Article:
Cesc Fabregas’ recent declaration of his intent to remain at Barcelona has seen him join an ever-growing list of midfielders to reject a move to Manchester United this summer.
Alleged inquiries into the availability of Read Madrid’s Luka Modric, Barcelona’s Thiago Alcantara, Paris Saint-Germain’s Marco Verratti, and the Juventus duo of Arturo Vidal and Claudio Marchisio have amounted to nought for the Premier League champions, who are eager to find a reliable partner for Michael Carrick in the middle of the park.
The failure to lure Fabregas from Camp Nou will most likely see the new United manager, David Moyes, turn to an old favourite (and probably the back-up plan all along) in Marouane Fellaini, but the former Everton boss is already feeling the heat of expectation at Old Trafford – and the season hasn’t even begun.
It has been suggested that United’s struggle to land top-notch talent in the current window may have something to do with the departures of Sir Alex Ferguson and long-time chief executive David Gill, the driving force behind the club’s transfer business over the past 10 years.
But while it is true that Moyes and co have an enormous task ahead of them – especially amid the looming PR disaster that is Wayne Rooney and his future – it is also true that United’s problems with midfield recruitment go along way back.
The giants of the north-west have failed to sign a superstar centre-man since 2001, when they forked out nearly £30 million for Juan Sebastian Veron – widely regarded as one of the greatest flops in Premier League history. (Perhaps one can understand Ferguson’s reluctance to spend big on overseas players thereafter?)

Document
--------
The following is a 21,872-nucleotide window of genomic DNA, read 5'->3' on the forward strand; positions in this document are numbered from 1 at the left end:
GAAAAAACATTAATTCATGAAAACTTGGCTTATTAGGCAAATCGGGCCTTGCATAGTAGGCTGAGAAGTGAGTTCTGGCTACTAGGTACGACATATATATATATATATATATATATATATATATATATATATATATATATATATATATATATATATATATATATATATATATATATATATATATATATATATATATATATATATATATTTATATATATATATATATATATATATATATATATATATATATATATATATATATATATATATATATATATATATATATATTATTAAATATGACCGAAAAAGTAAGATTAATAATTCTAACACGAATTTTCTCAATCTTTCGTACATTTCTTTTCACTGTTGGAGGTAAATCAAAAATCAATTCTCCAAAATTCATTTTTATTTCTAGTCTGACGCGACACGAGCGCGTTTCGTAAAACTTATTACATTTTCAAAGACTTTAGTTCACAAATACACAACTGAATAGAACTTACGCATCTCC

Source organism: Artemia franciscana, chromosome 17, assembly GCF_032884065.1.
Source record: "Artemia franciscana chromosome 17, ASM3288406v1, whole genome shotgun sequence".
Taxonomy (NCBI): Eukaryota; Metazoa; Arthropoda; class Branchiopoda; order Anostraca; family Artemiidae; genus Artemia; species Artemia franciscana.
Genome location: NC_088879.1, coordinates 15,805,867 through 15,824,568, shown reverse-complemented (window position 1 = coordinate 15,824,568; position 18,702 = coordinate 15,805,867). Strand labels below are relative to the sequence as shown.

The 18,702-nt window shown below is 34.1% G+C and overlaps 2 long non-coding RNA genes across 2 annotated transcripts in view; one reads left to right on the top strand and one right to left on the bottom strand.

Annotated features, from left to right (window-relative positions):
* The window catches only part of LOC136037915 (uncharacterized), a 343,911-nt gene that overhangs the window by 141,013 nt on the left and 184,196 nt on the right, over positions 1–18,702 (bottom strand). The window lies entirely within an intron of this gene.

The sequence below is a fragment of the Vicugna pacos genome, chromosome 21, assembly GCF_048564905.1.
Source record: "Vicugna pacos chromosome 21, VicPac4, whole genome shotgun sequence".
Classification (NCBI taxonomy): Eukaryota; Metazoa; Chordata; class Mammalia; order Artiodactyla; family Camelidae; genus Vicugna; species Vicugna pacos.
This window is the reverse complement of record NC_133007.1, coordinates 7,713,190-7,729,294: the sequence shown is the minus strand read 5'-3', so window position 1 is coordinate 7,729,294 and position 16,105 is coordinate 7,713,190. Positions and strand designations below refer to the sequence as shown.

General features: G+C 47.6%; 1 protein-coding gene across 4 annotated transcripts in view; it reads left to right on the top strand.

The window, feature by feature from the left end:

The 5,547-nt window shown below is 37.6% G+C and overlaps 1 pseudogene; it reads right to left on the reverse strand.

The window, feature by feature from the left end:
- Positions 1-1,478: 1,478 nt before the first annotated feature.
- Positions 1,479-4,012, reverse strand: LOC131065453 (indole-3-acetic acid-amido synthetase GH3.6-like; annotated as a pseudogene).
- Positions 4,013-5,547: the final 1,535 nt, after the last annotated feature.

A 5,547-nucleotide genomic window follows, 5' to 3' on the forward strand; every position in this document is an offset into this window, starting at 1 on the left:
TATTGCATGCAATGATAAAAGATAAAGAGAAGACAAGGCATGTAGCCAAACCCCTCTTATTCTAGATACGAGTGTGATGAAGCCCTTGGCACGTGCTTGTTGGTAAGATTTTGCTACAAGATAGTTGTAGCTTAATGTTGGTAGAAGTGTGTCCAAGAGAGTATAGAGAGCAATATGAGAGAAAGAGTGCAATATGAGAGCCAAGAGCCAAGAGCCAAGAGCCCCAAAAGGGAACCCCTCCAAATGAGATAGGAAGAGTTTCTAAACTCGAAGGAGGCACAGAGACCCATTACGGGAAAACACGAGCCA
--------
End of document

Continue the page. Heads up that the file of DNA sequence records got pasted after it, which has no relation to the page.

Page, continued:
Since Veron, Man U have bought precious few central midfielders of any note. Owen Hargreaves had one good season before injuries forced him off the face of the earth; Anderson has been solid without ever earning a regular place; and then there’s the Eric Djemba-Djembas, the Klebersons…
In that period only Carrick has made a lasting impact – and for all his qualities, he is neither Paul Scholes nor Roy Keane.
That would be all well and good if the famed United academy was producing the same calibre of talent as it did during the 1990s, but the likes of Liam Miller, Darron Gibson and Chris Eagles have rather failed to live up to their predecessors’ benchmark. What are the odds on, say, Tom Cleverley bucking that trend and becoming a genuine star? Is 50-50 too generous? He’s a tidy young player, but can he be the box-to-box terror his team needs?
The point is, United haven’t had any great success with central midfielders for years, and that Moyes has so far failed to change that in a few weeks at the helm is nothing to get on his back about. Have you ever heard of a new coach coming into a club and deciding everything is fine as is? Players will come, and probably very good ones at that. There is no need to sound the alarm.
Bear in mind that the Red Devils could be in for a difficult stretch, regardless of who they do or don’t buy. When you lose a manager of over 26 years you’re going to suffer some separation anxiety, both on and off the field. But Moyes won’t run this club into the ground, and his early efforts will have as much to do with his own managerial abilities as with the squad and legacies he inherited – good, bad, or otherwise.